Catalyst for change saluted

After inspiring farmers to share knowledge, the hugely successful Extension 350 programme is calling it a day. Donna Russell reports.

2022-08-03T07:00:00.0000000Z

2022-08-03T07:00:00.0000000Z

NZME

https://teawamutucourier.communitynews.co.nz/article/281646783897198

THE COUNTRY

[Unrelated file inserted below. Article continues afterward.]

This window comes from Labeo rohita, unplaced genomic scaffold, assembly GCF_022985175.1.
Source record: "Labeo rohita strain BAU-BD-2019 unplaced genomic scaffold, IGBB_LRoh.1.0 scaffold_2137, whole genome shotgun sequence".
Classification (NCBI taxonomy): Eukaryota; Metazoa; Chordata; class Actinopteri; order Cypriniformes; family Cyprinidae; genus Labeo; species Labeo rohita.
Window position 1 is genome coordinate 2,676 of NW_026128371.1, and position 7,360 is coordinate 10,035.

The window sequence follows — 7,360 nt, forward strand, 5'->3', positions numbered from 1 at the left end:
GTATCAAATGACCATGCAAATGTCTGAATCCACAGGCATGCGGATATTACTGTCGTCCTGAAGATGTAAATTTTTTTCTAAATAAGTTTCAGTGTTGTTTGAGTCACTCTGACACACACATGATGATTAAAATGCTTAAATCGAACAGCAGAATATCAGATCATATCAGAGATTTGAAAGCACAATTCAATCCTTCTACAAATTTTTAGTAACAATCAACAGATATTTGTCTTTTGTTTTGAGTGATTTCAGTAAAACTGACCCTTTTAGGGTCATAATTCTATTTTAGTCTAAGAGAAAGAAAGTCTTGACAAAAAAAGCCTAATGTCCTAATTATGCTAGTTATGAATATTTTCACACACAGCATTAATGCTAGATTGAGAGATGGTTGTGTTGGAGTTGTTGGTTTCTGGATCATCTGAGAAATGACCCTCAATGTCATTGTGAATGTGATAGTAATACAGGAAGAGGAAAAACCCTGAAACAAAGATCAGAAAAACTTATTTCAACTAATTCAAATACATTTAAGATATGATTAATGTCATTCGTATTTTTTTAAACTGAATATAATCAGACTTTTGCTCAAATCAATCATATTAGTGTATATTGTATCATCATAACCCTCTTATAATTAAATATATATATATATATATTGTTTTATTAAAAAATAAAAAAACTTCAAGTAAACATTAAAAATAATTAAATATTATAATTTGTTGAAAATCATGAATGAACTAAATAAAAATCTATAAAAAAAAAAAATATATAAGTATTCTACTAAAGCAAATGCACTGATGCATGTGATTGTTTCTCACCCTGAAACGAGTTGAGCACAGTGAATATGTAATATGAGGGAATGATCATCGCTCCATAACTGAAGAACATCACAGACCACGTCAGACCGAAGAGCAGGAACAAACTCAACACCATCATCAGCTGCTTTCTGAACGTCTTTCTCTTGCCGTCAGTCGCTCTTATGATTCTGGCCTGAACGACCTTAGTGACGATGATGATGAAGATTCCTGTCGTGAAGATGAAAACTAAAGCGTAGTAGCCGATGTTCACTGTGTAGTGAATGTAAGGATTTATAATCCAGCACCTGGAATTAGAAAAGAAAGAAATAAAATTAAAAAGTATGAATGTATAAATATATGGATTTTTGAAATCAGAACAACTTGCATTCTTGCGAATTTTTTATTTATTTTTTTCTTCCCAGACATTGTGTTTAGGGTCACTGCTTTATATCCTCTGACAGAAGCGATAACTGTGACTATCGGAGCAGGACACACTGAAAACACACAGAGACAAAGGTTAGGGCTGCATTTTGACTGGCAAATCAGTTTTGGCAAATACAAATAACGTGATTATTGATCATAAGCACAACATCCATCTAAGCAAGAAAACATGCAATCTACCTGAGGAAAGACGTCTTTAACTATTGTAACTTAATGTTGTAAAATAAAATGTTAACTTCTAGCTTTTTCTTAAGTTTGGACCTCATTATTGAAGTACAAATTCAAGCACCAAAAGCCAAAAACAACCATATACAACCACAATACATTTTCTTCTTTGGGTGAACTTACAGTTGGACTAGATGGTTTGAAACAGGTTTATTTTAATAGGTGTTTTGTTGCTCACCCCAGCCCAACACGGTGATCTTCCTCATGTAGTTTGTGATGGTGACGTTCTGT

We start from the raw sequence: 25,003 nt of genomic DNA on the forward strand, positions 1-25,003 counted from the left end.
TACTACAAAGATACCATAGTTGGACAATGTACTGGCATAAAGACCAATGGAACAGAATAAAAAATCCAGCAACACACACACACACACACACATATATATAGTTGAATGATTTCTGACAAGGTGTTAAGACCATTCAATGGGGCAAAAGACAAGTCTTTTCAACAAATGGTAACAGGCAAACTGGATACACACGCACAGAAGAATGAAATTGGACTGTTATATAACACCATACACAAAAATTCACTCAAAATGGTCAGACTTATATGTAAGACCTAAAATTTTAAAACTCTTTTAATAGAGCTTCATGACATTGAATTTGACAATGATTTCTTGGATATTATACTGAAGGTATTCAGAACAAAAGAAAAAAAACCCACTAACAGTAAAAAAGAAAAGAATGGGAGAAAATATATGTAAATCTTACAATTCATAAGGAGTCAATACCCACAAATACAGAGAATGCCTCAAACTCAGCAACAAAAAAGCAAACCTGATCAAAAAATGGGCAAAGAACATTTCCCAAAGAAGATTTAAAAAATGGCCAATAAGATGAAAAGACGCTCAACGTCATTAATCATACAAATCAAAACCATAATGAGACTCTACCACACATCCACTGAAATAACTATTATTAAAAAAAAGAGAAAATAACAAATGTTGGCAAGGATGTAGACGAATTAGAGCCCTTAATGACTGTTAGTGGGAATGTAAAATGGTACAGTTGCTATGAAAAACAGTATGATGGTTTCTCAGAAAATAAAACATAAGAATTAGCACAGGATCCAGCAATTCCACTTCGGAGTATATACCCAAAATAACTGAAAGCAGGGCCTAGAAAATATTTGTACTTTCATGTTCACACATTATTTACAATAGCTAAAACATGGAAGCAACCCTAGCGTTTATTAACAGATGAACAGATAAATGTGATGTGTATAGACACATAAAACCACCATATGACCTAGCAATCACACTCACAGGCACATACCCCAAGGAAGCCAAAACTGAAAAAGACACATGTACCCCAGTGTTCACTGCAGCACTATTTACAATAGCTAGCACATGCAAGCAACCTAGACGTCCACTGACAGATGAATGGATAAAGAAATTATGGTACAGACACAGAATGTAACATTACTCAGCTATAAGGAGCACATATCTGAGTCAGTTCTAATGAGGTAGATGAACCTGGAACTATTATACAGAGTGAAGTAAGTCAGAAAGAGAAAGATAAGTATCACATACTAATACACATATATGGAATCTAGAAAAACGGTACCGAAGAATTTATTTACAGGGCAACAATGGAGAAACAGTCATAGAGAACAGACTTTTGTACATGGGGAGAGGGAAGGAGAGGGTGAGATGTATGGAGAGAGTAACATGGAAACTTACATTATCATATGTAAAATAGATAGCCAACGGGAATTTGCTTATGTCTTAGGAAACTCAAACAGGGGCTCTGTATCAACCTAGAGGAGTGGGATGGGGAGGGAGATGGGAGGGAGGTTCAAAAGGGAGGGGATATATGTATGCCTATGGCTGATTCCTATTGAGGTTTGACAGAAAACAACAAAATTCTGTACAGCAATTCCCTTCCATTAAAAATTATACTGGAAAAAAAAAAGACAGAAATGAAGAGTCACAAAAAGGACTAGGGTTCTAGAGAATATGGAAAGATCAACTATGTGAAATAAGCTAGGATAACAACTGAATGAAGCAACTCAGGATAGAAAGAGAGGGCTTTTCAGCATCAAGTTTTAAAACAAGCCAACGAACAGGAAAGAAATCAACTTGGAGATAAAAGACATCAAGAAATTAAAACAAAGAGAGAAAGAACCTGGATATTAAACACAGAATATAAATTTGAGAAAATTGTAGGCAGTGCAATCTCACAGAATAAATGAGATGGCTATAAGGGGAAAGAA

The journey is not over for the farmers who were involved in the Extension 350 business mentoring programme, which has ended after 51⁄ years. 2 The programme was launched in 2016 with the aim of enrolling 350 farmers from throughout Northland. Extension 350 project manager Luke Beehre said the programme ended up being so popular that about 380 farmers became involved, with 10 support clusters operating to spread the knowledge and experience gained. There were seven dairy clusters and three clusters for sheep and beef farmers. Recognition events have been held in Kerikeri, Maungaturoto and Whanga¯rei to mark its conclusion, with farmers sharing their experience as a result of being involved. Beehre said the Extension 350 programme proved to be a catalyst for change in many cases. “The programme encourages farmers to take a holistic view of their business and life plans, to look at what their hopes and dreams are. “Consultants worked alongside them all the way through to help them understand their vision and how to achieve it,” he said. Beehre said any change in farming practices requires a large lead-in time and a lot of planning. “There is so much that is involved on the farm, with things like calving season to take into account. Effecting change takes time,” he said. The programme offered farmers a review process to help them “figure out what they want to achieve”. The review process covered three planks — environmental, profitability and farmer wellbeing. “Decisions made had to consider each aspect because they are all interrelated. It’s about finding a balance that the farmers are comfortable with.” Beehre said other farmer groups focused on the business but farmer wellbeing was important as well. “We asked them to score how they were feeling, with the involvement of their family. They might say they feel fine but their family points out they have been grumpy all week. It’s so important to have those conversations as farmers are not known for sharing how they are feeling.” Speaking at the Whanga¯rei event held at No. 8 restaurant, Bay of Islands dairy farmer Mark Clunie said the programme had a positive effect on every aspect of his business. “E350 has been an absolutely awesome journey for us. Prior to becoming involved, we were farming on the back foot. E350 has helped us understand and do well in the things we can control and helped us cope with the things which we can’t. “Knowledge has been a key factor, and we’re able to see the dividends financially, finally,” he said. Ruawai farmer Luke Oud shared his story of success, growing his herd of 200 cows to a herd of 520. The programme helped give him the confidence to expand the business. “It’s been amazing to see how you can structure a business to make it work for you, rather than control you. “It never used to be that your wellbeing was important. The farm always had to come first. Having been through the E350 programme we feel we can take farming so far now. We’re so into it, it’s amazing,” he said. Beehre said not all the farmers were deciding to expand their business. Some were at a different stage in life and wanted to wind down but still retain their interest in farming. Waipu farmer Lachie McLean was finding the management of his dairy farm more of a struggle with age but still loved farming. It was taking six to eight hours to milk the herd each day in an older-style shed. The mentor programme helped him gain skills in animal and pasture management so that production rose 20 per cent. Some land was sold to gain enough money to build a new shed and employ 50/50 sharemilkers to lighten his workload. Beehre said the collaboration seen in E350 was unique in New Zealand. Funding partners Dairy NZ, Beef +LambNZ, Ministry for Primary Industries, Northland Regional Council and Northland Inc had worked together to achieve a common set of goals for the benefit of farmers and the region. “In addition, the premise of E350 has always been a farmer-led and farmer-focused programme, developing networks of support across the clusters. The stories shared by our farmers at the recognition events showcase how much tangible change they have been able to achieve with this support.” The Covid-19 pandemic had already provided challenges and farmerswould need resilience to cope with the changing farming landscape. “The programme has had to adapt as we navigated Covid-19 and climatic challenges. However, E350‘s relevance has been further reinforced.” Despite the Extension350 programmecoming to a close, Beehre said staff involved still had several months of report writing ahead to provide feedback for the funding partners. “There is still significant change coming for farmers and growers. We are working on resources to help farmers cope so that we have a successful primary industry in Northland,” Beehre said. ■

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